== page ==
iPhone 6 rumors swarmed as iOSpherians count down the days and hours until the expected, but not confirmed, Sept. 9 announcement. Panic ensues.
Late this week, the iOSphere went slightly gaga when an "exclusive" Reuters story claimed that Apple had only recently discovered a problem with its display technology and had to redesign part of the assembly. Causing, you know, delays.
Some folks are busy predicting iPhone 6 sales; and other folks are busy posting about them. Lots of variability, which is to say "everyone is just guessing."
Also this week, the sapphire screen, which may or may not even appear in 2014, is now reported to cost $100; more non-evidence that iPhone 6 will include NFC; and the amount of iPhone RAM is still being hotly, if fruitlessly debated. And Apple may be on the verge of eliminating one of Life's Maddening Little Annoyances: figuring out which end of that USB cable is up.
You read it here second.
iPhone 6 may be delayed due to "screen snag"
Trumpeting an "exclusive" via "supply chain sources," Reuters reports that "Suppliers to Apple Inc. are scrambling to get enough screens ready for the new iPhone 6 smartphone as the need to redesign a key component disrupted panel production ahead of next month's expected launch...."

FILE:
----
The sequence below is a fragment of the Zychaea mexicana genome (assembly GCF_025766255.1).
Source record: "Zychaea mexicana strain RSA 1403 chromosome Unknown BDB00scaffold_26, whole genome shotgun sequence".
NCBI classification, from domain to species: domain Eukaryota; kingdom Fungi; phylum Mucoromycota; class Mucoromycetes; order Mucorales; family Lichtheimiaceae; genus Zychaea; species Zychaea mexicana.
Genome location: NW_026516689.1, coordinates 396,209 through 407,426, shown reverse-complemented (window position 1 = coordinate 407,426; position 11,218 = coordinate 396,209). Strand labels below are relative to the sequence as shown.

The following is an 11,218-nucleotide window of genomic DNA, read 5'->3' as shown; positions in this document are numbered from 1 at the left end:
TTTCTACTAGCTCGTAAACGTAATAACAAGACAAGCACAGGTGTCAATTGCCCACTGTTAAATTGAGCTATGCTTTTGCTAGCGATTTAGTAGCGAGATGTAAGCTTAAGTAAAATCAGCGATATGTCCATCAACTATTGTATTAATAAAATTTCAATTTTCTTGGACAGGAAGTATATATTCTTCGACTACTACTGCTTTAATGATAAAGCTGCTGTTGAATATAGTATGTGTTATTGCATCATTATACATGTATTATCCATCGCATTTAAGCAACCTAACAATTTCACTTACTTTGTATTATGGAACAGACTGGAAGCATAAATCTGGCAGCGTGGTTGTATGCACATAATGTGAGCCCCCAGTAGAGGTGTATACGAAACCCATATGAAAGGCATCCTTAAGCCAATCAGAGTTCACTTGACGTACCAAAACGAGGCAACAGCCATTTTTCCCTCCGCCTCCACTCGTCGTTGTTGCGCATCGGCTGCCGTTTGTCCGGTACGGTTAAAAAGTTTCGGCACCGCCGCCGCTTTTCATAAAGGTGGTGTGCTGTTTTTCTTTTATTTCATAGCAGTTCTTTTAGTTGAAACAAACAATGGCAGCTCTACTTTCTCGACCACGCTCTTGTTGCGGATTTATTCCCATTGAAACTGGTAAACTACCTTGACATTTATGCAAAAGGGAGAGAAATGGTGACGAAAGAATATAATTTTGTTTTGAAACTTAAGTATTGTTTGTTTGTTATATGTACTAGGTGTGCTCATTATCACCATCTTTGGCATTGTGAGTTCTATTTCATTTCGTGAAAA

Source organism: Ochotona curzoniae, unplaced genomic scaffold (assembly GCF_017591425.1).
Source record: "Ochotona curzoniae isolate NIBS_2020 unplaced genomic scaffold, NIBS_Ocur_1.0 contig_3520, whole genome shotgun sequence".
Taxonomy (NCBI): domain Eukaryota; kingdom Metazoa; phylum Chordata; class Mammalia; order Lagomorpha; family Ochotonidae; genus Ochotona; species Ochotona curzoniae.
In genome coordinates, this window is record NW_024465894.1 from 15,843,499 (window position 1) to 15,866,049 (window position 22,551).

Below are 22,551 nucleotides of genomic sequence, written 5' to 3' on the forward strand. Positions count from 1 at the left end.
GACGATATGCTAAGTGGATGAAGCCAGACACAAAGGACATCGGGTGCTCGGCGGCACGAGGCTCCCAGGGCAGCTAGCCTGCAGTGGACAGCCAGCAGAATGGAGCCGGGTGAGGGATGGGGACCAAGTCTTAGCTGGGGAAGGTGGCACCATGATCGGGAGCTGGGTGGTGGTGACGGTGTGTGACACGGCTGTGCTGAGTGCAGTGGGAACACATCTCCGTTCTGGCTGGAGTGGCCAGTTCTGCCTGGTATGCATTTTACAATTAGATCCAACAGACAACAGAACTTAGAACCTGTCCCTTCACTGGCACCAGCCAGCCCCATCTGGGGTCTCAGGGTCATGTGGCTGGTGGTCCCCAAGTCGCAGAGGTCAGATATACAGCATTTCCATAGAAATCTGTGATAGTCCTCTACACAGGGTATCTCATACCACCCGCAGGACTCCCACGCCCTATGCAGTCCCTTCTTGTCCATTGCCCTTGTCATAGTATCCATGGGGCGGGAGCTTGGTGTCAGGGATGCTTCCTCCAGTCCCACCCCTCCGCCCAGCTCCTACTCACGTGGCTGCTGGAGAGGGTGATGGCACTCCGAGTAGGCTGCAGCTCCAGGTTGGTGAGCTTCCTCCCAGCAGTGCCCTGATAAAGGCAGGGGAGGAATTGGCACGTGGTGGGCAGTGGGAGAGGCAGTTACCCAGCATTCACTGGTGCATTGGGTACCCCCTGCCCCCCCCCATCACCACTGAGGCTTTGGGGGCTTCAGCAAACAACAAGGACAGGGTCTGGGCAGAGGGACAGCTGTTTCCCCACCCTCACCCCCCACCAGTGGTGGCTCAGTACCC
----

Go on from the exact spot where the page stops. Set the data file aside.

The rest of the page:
Reporter Reiji Murai says two supply chain sources said that "display panel production suffered a setback after the backlight that helps illuminate the screen had to be revised." Apple allegedly eliminated one of backlight films, aiming to create the thinnest assembly possible. When the new design went into production for the 4.7-inch screen it was discovered that "the new configuration was not bright enough and the backlight was sent back to the drawing board."
"Output is now back on track and suppliers are working flat-out to make up for lost time, the supply chain sources added," according to Murai.
This sounds bogus. The idea of removing one film is plausible; and it indeed could have led to brightness problems. But the contention that this was only discovered sometime in June, barely three months ahead of a September announcement is not very plausible.
Eliminating a film, and determining its impact on screen brightness, seems like the kind of thing that could be easily tested in a lab, with various prototypes, at various stages; in other words, long before finished panel assemblies start rolling off the production line. It's just hard to imagine engineers from Apple, and from multiple, experienced screen partners in the supply chain, overlooking something this basic for two years.
In July, there were more rumors that Apple was running into problems with the in-cell display technology for the rumored 5.5-inch iPhone 6, causing...yes!...delays. These rumors were widely "reported" by sites like Patently Apple.
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